By D. TEGSHBAYAR
On January 18, 2023, the Mongolian parliament passed a “bill to protect human rights on social media” that allows to regulate social media contents. Within a little over 48 hours after the draft proposal submitted by the Minister of Digital Development and Communication to parliament, the bill was passed giving no space and time for the public to get acquainted with the draft.
This rushed process of passing a law did not occur for the first time for the Mongolian parliament. It turns out, the basis for such breaches of existing laws and human rights by parliament has been laid out over the past half-year. Three laws have already been passed by parliament in an expedited way since August 2022, all within 6 to 48 hours. Mandatory supporting studies to draft bills and public engagement, openness and transparency of drafts ensured pursuant to the law on legislations of Mongolia, effective since 2015, were disregarded in each circumstance.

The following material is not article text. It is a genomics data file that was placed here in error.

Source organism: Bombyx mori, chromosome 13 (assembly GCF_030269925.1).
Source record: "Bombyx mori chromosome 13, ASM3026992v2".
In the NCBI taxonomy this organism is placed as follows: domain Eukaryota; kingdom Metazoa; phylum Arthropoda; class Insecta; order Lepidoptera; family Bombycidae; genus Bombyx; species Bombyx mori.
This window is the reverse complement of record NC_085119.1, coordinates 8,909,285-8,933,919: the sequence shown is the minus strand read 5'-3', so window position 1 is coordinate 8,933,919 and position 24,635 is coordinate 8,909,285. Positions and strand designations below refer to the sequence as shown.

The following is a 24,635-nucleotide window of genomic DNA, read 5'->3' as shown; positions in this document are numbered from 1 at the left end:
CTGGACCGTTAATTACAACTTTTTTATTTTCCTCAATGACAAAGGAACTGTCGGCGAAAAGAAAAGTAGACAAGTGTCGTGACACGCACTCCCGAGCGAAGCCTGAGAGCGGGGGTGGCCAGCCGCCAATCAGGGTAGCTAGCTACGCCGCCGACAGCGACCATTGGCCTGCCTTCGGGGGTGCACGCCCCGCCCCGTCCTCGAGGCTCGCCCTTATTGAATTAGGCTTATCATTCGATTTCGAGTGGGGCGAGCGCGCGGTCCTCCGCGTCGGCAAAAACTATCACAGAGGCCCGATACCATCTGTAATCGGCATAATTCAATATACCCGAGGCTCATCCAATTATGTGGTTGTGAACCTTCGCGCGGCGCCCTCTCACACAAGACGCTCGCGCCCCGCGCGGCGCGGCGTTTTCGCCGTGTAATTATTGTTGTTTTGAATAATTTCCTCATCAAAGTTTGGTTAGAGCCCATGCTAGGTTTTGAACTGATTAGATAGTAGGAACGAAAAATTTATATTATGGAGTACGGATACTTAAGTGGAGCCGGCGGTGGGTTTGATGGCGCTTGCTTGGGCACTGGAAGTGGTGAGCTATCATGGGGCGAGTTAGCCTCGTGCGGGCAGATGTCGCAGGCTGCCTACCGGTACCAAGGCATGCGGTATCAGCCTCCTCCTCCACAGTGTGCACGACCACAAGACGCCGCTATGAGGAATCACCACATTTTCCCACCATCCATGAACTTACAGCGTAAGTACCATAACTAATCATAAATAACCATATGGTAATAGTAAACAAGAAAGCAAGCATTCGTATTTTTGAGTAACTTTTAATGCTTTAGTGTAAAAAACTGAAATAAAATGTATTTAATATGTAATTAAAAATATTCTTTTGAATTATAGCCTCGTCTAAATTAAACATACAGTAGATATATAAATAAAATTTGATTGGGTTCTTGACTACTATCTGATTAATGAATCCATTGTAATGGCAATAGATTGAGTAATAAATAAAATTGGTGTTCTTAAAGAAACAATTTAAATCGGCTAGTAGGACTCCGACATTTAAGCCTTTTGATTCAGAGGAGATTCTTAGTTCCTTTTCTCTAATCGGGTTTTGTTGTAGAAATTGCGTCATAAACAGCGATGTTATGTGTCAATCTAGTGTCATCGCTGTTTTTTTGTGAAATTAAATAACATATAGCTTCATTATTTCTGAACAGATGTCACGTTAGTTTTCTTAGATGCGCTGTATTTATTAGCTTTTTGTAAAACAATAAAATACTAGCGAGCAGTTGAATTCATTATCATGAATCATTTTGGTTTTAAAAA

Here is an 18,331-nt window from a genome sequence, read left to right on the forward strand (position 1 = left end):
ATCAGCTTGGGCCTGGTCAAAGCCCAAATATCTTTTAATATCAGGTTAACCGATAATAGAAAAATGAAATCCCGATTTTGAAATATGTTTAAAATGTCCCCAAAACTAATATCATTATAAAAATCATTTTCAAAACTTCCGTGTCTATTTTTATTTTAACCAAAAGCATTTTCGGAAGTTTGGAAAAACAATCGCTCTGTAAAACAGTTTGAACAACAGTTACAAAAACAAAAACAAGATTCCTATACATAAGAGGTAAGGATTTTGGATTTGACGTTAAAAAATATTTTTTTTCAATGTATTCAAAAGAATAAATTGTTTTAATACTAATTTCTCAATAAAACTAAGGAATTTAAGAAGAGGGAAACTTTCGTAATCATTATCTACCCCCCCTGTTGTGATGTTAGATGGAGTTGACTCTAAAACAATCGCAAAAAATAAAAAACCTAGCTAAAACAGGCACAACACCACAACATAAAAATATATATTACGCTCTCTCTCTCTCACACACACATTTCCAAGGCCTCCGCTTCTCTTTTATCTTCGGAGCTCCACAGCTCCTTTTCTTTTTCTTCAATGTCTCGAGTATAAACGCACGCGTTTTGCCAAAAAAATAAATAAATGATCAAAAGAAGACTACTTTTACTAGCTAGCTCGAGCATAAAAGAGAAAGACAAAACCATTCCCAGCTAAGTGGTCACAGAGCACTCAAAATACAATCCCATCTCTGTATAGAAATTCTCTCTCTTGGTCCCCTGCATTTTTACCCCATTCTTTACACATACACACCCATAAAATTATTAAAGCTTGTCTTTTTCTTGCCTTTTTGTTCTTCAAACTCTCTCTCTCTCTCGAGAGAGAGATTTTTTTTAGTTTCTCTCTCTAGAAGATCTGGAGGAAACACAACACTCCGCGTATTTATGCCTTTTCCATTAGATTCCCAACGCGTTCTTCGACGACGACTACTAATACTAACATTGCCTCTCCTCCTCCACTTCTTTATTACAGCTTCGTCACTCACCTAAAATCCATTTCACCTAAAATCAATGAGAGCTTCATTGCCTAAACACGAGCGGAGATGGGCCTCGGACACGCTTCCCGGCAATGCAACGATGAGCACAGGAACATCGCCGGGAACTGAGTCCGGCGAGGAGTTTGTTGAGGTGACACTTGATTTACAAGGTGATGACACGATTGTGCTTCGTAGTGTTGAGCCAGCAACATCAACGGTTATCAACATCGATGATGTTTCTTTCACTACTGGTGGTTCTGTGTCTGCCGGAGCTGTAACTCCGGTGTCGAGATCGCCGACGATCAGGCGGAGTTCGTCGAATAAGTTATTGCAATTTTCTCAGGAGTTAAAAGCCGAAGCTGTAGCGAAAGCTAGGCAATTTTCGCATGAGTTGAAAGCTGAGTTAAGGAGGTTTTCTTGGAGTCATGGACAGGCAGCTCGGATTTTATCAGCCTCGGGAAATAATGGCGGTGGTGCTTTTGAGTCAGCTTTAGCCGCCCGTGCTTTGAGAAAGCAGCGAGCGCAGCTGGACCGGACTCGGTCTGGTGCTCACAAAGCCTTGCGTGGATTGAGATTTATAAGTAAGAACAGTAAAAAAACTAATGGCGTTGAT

Expedited procedures for passing a bill
The only circumstances when a bill can be passed in an expedited procedure by the parliament is asserted in article 21.1 of the bill on parliament procedure which specifically indicates that the bill has to be specifically to ensure the ‘national economic security’.
About a month ago, in December 2022, before the adoption of the new bill to protect human rights on social media, the parliament passed a revision to the criminal code within 48 hours eliminating prescription period for corruption-related crimes and increasing punishment commensurate with corruption, money-laundering and illegal enrichment risks. The amendment to the Constitution of Mongolia made in August 2022, however, sets the record of high-speed expedited adoption by a day, within 6 hours.